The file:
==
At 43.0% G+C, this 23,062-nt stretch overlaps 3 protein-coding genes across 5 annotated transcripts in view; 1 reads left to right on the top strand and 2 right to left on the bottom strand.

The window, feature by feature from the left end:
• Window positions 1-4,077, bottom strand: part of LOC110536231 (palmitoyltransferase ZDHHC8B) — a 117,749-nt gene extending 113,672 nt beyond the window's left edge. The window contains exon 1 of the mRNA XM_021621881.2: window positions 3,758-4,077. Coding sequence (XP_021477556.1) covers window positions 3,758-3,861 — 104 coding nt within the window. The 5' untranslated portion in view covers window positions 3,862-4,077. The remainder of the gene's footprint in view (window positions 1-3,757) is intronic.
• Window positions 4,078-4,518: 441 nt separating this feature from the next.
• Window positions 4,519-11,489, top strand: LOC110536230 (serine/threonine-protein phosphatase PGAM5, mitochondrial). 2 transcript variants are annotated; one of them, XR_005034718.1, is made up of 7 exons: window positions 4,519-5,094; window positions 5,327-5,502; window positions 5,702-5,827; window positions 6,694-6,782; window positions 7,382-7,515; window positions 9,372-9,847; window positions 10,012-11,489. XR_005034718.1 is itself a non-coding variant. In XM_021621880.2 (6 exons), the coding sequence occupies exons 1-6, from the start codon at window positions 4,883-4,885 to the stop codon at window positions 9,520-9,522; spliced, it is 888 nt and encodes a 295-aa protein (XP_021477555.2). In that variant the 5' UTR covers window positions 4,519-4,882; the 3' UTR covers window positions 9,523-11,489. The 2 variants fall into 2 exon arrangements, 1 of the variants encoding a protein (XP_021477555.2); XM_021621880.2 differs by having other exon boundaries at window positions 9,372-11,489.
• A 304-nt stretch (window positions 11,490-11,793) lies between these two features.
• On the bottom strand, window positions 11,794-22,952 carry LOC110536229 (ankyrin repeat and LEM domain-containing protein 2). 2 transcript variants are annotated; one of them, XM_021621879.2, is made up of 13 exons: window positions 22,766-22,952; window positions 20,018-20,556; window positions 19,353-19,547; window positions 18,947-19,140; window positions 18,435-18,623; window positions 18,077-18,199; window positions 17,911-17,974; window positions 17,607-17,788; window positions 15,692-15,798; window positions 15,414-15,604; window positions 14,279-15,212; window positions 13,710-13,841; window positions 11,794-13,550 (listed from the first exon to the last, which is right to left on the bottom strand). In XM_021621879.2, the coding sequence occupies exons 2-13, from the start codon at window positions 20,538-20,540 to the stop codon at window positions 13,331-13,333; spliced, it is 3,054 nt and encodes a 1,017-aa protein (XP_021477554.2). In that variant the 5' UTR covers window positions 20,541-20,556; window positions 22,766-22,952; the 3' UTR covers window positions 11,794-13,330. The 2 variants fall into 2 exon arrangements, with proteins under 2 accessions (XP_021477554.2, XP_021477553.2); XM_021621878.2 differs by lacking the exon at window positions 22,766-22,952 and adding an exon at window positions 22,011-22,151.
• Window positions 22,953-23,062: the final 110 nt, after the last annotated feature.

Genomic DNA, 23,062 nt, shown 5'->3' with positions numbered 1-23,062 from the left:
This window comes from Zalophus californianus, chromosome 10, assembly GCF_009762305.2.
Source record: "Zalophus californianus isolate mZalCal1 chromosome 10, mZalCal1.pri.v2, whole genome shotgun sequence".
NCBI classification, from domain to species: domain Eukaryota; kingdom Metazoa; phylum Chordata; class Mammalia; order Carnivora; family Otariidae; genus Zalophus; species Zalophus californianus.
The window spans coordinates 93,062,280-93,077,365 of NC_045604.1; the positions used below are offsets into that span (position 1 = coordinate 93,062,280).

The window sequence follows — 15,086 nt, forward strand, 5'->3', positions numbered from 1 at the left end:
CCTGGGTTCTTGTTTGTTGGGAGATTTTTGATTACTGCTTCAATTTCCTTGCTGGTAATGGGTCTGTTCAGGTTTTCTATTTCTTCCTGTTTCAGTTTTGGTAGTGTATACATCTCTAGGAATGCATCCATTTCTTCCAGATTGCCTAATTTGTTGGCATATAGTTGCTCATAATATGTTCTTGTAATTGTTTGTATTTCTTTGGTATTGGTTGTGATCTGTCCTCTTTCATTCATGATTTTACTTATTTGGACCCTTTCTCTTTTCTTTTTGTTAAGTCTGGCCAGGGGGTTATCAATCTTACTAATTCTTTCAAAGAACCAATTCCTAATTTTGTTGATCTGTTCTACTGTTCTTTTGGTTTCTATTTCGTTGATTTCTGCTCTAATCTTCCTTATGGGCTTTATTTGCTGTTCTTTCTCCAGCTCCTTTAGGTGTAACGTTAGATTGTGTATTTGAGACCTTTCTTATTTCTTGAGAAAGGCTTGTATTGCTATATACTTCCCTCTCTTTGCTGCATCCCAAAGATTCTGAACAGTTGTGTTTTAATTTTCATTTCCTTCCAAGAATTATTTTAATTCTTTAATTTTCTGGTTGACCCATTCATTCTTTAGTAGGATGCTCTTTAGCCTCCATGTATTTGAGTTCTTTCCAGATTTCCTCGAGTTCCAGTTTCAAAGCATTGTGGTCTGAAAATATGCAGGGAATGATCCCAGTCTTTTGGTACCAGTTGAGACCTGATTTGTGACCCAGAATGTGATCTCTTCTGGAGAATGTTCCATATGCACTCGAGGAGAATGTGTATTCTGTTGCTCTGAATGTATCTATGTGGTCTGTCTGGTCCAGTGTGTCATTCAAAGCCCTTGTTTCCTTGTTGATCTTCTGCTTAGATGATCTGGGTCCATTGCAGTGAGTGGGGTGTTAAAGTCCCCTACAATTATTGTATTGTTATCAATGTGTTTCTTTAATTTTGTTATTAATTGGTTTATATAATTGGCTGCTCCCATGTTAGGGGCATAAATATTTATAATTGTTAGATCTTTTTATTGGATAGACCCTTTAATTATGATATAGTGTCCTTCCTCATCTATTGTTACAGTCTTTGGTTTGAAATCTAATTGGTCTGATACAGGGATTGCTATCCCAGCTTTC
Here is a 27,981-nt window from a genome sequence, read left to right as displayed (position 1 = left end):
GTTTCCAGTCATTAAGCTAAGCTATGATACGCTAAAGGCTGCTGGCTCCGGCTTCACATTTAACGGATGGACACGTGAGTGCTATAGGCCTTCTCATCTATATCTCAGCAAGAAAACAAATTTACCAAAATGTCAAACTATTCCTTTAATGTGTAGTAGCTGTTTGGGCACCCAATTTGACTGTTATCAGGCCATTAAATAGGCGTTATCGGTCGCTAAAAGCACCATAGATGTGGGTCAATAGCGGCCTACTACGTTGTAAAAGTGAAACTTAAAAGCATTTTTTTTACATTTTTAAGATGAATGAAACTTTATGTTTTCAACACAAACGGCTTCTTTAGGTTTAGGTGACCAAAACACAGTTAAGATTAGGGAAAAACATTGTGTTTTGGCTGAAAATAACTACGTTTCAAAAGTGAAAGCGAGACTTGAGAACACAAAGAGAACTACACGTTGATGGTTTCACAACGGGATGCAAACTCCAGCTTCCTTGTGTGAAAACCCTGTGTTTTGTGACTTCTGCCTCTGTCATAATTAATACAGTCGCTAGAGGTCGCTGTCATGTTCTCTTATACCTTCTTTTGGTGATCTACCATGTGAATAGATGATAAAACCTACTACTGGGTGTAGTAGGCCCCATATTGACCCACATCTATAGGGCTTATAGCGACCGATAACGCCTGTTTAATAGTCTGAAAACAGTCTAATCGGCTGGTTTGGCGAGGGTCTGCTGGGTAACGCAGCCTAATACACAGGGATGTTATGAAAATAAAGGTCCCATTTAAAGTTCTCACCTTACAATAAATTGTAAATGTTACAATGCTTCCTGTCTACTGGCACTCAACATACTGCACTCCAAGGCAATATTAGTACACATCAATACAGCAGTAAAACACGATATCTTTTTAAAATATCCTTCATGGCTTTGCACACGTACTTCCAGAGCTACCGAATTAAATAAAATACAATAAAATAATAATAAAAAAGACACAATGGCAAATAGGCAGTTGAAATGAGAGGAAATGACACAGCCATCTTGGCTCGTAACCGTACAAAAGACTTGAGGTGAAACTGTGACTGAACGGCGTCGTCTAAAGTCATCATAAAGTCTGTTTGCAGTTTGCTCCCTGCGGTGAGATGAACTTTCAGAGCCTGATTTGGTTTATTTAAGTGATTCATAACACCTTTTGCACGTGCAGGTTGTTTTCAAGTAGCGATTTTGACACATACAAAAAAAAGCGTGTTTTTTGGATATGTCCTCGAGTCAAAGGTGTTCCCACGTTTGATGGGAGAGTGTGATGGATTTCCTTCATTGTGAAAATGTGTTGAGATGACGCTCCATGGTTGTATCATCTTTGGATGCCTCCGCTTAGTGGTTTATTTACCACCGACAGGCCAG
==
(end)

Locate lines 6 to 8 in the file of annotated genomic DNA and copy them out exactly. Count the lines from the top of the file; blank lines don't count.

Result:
• A 304-nt stretch (window positions 11,490-11,793) lies between these two features.
• On the bottom strand, window positions 11,794-22,952 carry LOC110536229 (ankyrin repeat and LEM domain-containing protein 2). 2 transcript variants are annotated; one of them, XM_021621879.2, is made up of 13 exons: window positions 22,766-22,952; window positions 20,018-20,556; window positions 19,353-19,547; window positions 18,947-19,140; window positions 18,435-18,623; window positions 18,077-18,199; window positions 17,911-17,974; window positions 17,607-17,788; window positions 15,692-15,798; window positions 15,414-15,604; window positions 14,279-15,212; window positions 13,710-13,841; window positions 11,794-13,550 (listed from the first exon to the last, which is right to left on the bottom strand). In XM_021621879.2, the coding sequence occupies exons 2-13, from the start codon at window positions 20,538-20,540 to the stop codon at window positions 13,331-13,333; spliced, it is 3,054 nt and encodes a 1,017-aa protein (XP_021477554.2). In that variant the 5' UTR covers window positions 20,541-20,556; window positions 22,766-22,952; the 3' UTR covers window positions 11,794-13,330. The 2 variants fall into 2 exon arrangements, with proteins under 2 accessions (XP_021477554.2, XP_021477553.2); XM_021621878.2 differs by lacking the exon at window positions 22,766-22,952 and adding an exon at window positions 22,011-22,151.
• Window positions 22,953-23,062: the final 110 nt, after the last annotated feature.